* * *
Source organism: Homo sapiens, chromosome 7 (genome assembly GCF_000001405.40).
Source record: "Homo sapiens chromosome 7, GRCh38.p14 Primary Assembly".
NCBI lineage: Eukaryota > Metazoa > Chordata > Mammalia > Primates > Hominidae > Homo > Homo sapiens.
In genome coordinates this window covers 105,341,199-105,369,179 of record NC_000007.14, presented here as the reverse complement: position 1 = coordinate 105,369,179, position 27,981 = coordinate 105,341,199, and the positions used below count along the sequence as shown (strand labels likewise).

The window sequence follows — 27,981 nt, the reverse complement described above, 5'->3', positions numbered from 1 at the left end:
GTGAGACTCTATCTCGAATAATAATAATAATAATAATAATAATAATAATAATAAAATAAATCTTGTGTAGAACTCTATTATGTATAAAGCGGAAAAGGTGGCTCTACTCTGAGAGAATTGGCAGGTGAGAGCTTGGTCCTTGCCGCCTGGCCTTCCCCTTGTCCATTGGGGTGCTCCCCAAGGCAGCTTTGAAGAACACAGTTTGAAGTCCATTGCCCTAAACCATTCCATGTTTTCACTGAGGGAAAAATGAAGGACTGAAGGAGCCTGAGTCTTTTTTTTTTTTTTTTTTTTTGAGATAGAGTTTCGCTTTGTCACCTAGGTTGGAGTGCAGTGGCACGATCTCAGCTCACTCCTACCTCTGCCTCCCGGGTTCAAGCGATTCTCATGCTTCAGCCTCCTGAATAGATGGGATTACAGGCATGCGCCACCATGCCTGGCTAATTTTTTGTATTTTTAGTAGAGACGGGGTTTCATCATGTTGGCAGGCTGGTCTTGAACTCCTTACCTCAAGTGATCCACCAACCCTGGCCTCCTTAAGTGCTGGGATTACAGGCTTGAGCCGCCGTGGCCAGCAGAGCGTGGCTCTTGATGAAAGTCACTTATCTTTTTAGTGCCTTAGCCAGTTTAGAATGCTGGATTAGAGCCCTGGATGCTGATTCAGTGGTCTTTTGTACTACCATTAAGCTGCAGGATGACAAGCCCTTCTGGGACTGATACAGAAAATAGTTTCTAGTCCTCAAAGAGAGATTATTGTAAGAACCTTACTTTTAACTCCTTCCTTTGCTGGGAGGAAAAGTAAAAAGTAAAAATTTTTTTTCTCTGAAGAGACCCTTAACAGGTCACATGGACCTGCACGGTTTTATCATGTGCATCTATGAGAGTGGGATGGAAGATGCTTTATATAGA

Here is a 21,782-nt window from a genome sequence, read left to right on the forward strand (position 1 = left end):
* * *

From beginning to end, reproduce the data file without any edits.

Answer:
Source organism: Homo sapiens, chromosome 7 (genome assembly GCF_000001405.40).
Source record: "Homo sapiens chromosome 7, GRCh38.p14 Primary Assembly".
NCBI lineage: Eukaryota > Metazoa > Chordata > Mammalia > Primates > Hominidae > Homo > Homo sapiens.
In genome coordinates this window covers 105,341,199-105,369,179 of record NC_000007.14, presented here as the reverse complement: position 1 = coordinate 105,369,179, position 27,981 = coordinate 105,341,199, and the positions used below count along the sequence as shown (strand labels likewise).

The window sequence follows — 27,981 nt, the reverse complement described above, 5'->3', positions numbered from 1 at the left end:
GTGAGACTCTATCTCGAATAATAATAATAATAATAATAATAATAATAATAATAAAATAAATCTTGTGTAGAACTCTATTATGTATAAAGCGGAAAAGGTGGCTCTACTCTGAGAGAATTGGCAGGTGAGAGCTTGGTCCTTGCCGCCTGGCCTTCCCCTTGTCCATTGGGGTGCTCCCCAAGGCAGCTTTGAAGAACACAGTTTGAAGTCCATTGCCCTAAACCATTCCATGTTTTCACTGAGGGAAAAATGAAGGACTGAAGGAGCCTGAGTCTTTTTTTTTTTTTTTTTTTTTGAGATAGAGTTTCGCTTTGTCACCTAGGTTGGAGTGCAGTGGCACGATCTCAGCTCACTCCTACCTCTGCCTCCCGGGTTCAAGCGATTCTCATGCTTCAGCCTCCTGAATAGATGGGATTACAGGCATGCGCCACCATGCCTGGCTAATTTTTTGTATTTTTAGTAGAGACGGGGTTTCATCATGTTGGCAGGCTGGTCTTGAACTCCTTACCTCAAGTGATCCACCAACCCTGGCCTCCTTAAGTGCTGGGATTACAGGCTTGAGCCGCCGTGGCCAGCAGAGCGTGGCTCTTGATGAAAGTCACTTATCTTTTTAGTGCCTTAGCCAGTTTAGAATGCTGGATTAGAGCCCTGGATGCTGATTCAGTGGTCTTTTGTACTACCATTAAGCTGCAGGATGACAAGCCCTTCTGGGACTGATACAGAAAATAGTTTCTAGTCCTCAAAGAGAGATTATTGTAAGAACCTTACTTTTAACTCCTTCCTTTGCTGGGAGGAAAAGTAAAAAGTAAAAATTTTTTTTCTCTGAAGAGACCCTTAACAGGTCACATGGACCTGCACGGTTTTATCATGTGCATCTATGAGAGTGGGATGGAAGATGCTTTATATAGA

Here is a 21,782-nt window from a genome sequence, read left to right on the forward strand (position 1 = left end):